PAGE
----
Happy Earth DAY!

Outdoors for All: Access to Nature is a Human Right

Richard Louv, with photos by Tytia Habing April 2021

A FEW YEARS AGO, pediatrician and clinical scientist Nooshin Razani treated a four-year-old girl whose family had recently fled Yemen and settled in the San Francisco Bay Area. The family had received news the night before that members of the father’s family had been killed in a bombing back home. The child was suffering from anxiety. “I was thinking, ‘I have nothing to give to this little girl. What can I give her?’” Razani says. The typical medical response would be to offer the girl some counseling and, if necessary, medication. Razani decided the patient needed an additional, broader prescription. She asked the girl and her parents if they would like to go to the park with her. “The expression on that child’s face, the yearning for a piece of childhood, was deeply moving,” the doctor recalls.

Razani is the founder of the Center for Nature and Health, which conducts research on the connection between time in nature and health and is the nation’s first nature-based clinic associated with a major health provider, UCSF Benioff Children’s Hospital in Oakland, California. The clinic collaborates with the East Bay Regional Park District to offer a program called Stay Healthy in Nature Everyday. Participating physicians share local park maps with their patients and offer family nature outings–70 of them so far. Often, the physicians will join the outings. Burned-out doctors need these experiences too, Razani says.

“We did a randomized study of the impact on the participating families,” she says. “Every single park visit substantially reduced parent stress.” In June 2018, the center began billing insurance companies for patient visits that include nature connection as part of the treatment. This was a breakthrough for the increasing number of US health care professionals who now prescribe nature or integrate it into their practices in other ways, including pediatrician Robert Zarr in Washington, D.C., who organized ParkRx America to encourage health providers around the country to do the same. Neither Razani nor Zarr considers time in nature a panacea, but both regularly witness its preventive and therapeutic effects, particularly on children and adults undergoing traumatic stress.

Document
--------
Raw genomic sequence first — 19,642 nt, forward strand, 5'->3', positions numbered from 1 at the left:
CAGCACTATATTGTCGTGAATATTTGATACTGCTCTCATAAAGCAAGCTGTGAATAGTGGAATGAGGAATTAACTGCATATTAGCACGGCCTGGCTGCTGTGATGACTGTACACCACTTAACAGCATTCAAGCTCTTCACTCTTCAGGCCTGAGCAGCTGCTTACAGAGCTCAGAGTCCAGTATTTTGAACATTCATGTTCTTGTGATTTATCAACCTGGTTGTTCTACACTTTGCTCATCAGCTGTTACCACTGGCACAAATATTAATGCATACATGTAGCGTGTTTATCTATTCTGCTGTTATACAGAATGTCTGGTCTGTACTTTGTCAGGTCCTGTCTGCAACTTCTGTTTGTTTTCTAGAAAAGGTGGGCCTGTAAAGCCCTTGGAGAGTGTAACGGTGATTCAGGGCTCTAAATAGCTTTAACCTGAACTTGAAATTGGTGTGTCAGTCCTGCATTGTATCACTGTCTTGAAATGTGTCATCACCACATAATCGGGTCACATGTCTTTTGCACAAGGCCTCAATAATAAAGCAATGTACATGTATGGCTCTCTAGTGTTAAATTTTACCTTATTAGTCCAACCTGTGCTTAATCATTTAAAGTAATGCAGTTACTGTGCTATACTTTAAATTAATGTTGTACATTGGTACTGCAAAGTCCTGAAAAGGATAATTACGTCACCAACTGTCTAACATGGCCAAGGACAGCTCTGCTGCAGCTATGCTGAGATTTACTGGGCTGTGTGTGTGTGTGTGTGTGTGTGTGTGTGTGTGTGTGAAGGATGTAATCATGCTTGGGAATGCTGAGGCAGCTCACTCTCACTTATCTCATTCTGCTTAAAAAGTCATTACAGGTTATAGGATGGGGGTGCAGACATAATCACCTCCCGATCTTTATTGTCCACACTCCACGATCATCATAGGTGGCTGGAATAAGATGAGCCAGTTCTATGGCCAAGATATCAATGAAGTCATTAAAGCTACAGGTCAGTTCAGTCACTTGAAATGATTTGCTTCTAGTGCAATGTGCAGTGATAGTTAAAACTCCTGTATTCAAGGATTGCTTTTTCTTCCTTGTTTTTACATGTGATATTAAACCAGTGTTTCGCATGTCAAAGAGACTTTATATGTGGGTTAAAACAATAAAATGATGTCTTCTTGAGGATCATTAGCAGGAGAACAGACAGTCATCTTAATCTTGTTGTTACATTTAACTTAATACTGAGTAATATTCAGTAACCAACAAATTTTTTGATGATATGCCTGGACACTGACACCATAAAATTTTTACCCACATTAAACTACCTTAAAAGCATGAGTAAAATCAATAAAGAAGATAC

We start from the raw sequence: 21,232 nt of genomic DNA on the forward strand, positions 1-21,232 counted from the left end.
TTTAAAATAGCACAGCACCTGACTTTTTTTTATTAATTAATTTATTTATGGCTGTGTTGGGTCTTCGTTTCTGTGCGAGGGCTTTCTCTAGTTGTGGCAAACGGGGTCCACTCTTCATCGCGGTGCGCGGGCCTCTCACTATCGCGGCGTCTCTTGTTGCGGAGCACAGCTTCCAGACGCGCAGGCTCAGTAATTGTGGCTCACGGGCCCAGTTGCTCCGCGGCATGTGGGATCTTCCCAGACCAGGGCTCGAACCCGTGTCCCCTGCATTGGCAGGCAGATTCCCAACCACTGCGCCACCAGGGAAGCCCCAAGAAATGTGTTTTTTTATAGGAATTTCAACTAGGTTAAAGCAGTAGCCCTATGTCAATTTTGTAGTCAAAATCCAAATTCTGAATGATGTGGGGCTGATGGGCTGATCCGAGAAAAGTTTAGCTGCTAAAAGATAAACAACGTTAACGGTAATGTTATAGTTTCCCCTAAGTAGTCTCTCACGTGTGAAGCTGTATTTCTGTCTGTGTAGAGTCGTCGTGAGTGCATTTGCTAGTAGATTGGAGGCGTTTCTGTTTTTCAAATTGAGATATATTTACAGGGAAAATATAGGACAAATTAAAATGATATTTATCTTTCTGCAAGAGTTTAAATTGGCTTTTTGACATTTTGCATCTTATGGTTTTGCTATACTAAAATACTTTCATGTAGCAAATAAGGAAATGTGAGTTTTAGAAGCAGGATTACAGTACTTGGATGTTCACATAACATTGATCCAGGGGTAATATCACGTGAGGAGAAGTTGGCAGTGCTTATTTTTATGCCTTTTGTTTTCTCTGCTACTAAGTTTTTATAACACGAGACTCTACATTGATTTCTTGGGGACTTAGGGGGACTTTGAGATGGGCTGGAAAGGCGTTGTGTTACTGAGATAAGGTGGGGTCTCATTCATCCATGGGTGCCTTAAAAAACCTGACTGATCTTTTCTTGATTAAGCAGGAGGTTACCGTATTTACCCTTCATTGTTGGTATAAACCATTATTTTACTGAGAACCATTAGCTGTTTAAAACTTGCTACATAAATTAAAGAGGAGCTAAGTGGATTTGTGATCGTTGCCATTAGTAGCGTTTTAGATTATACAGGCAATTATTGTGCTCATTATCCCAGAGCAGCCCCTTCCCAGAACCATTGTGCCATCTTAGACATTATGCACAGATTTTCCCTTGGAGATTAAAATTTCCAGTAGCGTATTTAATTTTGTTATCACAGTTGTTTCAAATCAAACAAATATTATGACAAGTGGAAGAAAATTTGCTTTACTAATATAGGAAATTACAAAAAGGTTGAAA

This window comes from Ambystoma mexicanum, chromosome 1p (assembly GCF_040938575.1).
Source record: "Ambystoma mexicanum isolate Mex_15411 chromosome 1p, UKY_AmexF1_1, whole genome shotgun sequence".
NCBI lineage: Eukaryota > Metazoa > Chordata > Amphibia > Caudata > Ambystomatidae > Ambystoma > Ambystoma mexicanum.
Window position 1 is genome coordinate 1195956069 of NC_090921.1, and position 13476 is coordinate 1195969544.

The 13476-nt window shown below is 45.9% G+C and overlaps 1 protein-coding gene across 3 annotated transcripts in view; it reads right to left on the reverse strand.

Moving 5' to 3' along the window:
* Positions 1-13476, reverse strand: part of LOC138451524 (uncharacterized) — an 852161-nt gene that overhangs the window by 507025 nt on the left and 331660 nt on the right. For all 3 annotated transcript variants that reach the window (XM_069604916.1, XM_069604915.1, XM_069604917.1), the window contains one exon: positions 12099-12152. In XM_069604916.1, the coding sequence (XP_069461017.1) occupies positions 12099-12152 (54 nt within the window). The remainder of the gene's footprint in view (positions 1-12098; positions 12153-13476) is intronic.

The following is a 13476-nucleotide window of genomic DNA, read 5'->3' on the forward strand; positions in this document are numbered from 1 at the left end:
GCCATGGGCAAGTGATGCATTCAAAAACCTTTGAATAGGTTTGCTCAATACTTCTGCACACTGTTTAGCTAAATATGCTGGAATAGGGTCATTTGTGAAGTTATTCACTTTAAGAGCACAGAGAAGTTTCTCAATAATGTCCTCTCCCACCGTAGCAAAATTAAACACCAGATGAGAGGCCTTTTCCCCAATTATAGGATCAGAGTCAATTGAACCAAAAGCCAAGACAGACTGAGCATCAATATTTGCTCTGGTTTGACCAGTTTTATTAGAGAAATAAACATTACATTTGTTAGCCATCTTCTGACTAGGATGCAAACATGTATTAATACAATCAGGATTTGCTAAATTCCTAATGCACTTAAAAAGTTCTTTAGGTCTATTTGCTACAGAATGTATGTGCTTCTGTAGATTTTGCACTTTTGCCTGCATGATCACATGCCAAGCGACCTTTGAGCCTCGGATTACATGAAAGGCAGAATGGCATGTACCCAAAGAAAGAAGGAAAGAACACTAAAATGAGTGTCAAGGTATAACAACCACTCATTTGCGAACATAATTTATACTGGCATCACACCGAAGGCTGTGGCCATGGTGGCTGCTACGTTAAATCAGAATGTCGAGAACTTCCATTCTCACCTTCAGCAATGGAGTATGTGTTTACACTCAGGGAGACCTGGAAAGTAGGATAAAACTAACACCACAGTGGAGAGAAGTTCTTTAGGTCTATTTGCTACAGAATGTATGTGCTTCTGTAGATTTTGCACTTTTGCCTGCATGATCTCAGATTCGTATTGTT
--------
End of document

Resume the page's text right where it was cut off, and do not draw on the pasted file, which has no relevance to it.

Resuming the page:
The increased popularity of incorporating the healing power of nature into health care, public health programs, architecture, and education has been inspired by a relatively new body of scientific evidence that associates improved wellness and lower mortality rates with access to green and biodiverse spaces. In the span of a decade, the number of studies indicating that time spent in natural surroundings–whether groomed urban parks or unruly wilderness landscapes–can improve people’s well-being has increased from dozens to hundreds. In 2017, a study published in the prestigious medical journal The Lancet Planetary Health suggested that people who live in green neighborhoods live longer than those with little nature nearby. The study tracked 1.3 million Canadian adults living in the country’s 30 biggest cities and considered socioeconomic and education differences as control factors. Dan Crouse, a health geographer and the lead author of the study, told the Canadian Broadcasting Corporation, “There was a lot bigger effect than I think any of us had been expecting.”

Expanding research has also shown that exposure to nature can reduce children’s symptoms of attention deficit hyperactivity disorder and help prevent or reduce obesity, myopia, and vitamin D deficiency. And the research suggests that time spent in nature may improve social bonding and reduce violence, stimulate learning and creativity, help raise standardized test scores, and serve as a buffer to toxic stress, depression, and anxiety. Most of these findings are correlative, not causal. But longitudinal studies are beginning to support them.

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